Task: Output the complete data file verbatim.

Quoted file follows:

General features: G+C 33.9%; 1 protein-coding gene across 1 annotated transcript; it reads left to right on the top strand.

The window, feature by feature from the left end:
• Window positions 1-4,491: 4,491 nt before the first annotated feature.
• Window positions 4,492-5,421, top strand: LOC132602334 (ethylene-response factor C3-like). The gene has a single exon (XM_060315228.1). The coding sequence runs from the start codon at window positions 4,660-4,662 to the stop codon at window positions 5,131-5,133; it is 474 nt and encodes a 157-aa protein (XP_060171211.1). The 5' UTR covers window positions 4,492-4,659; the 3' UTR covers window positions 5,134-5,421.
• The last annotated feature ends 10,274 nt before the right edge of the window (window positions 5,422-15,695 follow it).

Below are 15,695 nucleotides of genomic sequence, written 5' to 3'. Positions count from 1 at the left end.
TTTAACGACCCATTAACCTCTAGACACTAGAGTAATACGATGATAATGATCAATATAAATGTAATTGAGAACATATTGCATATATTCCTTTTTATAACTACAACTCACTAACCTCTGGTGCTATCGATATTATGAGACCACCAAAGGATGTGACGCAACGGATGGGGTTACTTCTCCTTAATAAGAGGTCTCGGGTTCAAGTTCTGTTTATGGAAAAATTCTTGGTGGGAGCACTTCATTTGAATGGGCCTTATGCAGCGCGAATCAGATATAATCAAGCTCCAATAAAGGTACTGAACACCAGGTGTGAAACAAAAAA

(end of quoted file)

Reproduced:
General features: G+C 33.9%; 1 protein-coding gene across 1 annotated transcript; it reads left to right on the top strand.

The window, feature by feature from the left end:
• Window positions 1-4,491: 4,491 nt before the first annotated feature.
• Window positions 4,492-5,421, top strand: LOC132602334 (ethylene-response factor C3-like). The gene has a single exon (XM_060315228.1). The coding sequence runs from the start codon at window positions 4,660-4,662 to the stop codon at window positions 5,131-5,133; it is 474 nt and encodes a 157-aa protein (XP_060171211.1). The 5' UTR covers window positions 4,492-4,659; the 3' UTR covers window positions 5,134-5,421.
• The last annotated feature ends 10,274 nt before the right edge of the window (window positions 5,422-15,695 follow it).

Below are 15,695 nucleotides of genomic sequence, written 5' to 3'. Positions count from 1 at the left end.
TTTAACGACCCATTAACCTCTAGACACTAGAGTAATACGATGATAATGATCAATATAAATGTAATTGAGAACATATTGCATATATTCCTTTTTATAACTACAACTCACTAACCTCTGGTGCTATCGATATTATGAGACCACCAAAGGATGTGACGCAACGGATGGGGTTACTTCTCCTTAATAAGAGGTCTCGGGTTCAAGTTCTGTTTATGGAAAAATTCTTGGTGGGAGCACTTCATTTGAATGGGCCTTATGCAGCGCGAATCAGATATAATCAAGCTCCAATAAAGGTACTGAACACCAGGTGTGAAACAAAAAA